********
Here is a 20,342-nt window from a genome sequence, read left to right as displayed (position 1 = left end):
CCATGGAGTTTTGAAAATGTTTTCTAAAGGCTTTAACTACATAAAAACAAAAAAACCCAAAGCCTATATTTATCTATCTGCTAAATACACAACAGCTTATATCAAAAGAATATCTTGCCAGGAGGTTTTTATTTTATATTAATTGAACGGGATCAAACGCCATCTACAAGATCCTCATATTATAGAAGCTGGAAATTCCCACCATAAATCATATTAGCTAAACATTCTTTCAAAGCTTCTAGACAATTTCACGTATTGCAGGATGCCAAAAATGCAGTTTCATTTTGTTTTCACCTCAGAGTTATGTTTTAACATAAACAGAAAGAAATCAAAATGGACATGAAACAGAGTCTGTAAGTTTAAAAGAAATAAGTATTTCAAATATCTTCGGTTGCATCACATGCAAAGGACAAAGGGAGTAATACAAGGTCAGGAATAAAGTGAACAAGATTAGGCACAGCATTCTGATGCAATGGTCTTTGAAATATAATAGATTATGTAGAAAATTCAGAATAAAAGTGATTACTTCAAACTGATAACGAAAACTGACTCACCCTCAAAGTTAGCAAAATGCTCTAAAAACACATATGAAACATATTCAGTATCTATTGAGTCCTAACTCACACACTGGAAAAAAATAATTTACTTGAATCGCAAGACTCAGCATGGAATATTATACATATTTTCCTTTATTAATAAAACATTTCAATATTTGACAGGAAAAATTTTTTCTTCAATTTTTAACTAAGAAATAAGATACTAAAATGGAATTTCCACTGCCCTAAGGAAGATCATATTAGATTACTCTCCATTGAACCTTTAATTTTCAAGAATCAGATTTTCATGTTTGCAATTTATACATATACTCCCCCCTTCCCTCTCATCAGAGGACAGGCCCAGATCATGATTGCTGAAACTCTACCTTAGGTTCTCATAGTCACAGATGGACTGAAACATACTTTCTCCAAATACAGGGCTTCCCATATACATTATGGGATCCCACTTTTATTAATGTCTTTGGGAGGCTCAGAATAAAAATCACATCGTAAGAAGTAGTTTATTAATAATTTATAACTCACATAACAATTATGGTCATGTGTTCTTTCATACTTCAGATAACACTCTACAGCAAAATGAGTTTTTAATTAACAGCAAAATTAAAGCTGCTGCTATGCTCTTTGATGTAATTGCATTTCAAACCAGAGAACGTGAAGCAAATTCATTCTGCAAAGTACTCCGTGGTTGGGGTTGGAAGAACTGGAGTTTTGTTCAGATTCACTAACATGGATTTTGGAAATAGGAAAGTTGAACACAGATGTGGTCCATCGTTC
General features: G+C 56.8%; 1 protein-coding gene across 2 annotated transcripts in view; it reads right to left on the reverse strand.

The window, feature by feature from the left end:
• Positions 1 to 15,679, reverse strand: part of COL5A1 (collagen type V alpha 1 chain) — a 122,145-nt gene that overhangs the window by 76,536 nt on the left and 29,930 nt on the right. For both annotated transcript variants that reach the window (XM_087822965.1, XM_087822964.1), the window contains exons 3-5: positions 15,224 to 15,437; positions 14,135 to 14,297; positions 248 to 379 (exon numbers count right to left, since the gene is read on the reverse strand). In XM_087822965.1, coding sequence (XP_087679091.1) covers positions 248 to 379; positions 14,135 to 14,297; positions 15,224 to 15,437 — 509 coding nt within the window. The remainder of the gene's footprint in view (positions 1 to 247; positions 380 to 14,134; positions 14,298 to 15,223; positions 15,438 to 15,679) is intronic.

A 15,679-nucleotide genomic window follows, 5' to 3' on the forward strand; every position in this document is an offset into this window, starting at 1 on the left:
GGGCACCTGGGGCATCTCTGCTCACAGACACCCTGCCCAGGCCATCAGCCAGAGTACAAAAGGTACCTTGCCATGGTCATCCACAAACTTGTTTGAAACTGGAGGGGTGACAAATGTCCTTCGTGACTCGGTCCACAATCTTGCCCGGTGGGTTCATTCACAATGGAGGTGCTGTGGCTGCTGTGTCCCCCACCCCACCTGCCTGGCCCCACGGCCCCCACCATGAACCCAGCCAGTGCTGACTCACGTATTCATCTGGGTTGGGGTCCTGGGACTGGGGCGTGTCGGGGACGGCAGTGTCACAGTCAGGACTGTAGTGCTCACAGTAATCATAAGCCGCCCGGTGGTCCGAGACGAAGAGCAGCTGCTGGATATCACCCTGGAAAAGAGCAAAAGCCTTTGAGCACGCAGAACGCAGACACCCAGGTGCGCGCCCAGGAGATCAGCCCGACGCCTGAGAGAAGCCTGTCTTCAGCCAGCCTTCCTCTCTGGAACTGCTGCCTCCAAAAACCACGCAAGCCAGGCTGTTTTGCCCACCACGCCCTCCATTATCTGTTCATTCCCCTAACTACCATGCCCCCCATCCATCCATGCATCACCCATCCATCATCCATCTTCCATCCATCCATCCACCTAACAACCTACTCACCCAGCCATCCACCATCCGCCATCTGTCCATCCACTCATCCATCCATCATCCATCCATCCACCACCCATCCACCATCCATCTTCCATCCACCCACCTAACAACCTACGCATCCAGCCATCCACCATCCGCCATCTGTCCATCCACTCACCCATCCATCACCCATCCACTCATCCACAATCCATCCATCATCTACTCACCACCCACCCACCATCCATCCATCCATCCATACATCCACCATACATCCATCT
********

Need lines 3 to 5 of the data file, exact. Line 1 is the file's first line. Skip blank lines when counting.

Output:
General features: G+C 56.8%; 1 protein-coding gene across 2 annotated transcripts in view; it reads right to left on the reverse strand.

The window, feature by feature from the left end:
• Positions 1 to 15,679, reverse strand: part of COL5A1 (collagen type V alpha 1 chain) — a 122,145-nt gene that overhangs the window by 76,536 nt on the left and 29,930 nt on the right. For both annotated transcript variants that reach the window (XM_087822965.1, XM_087822964.1), the window contains exons 3-5: positions 15,224 to 15,437; positions 14,135 to 14,297; positions 248 to 379 (exon numbers count right to left, since the gene is read on the reverse strand). In XM_087822965.1, coding sequence (XP_087679091.1) covers positions 248 to 379; positions 14,135 to 14,297; positions 15,224 to 15,437 — 509 coding nt within the window. The remainder of the gene's footprint in view (positions 1 to 247; positions 380 to 14,134; positions 14,298 to 15,223; positions 15,438 to 15,679) is intronic.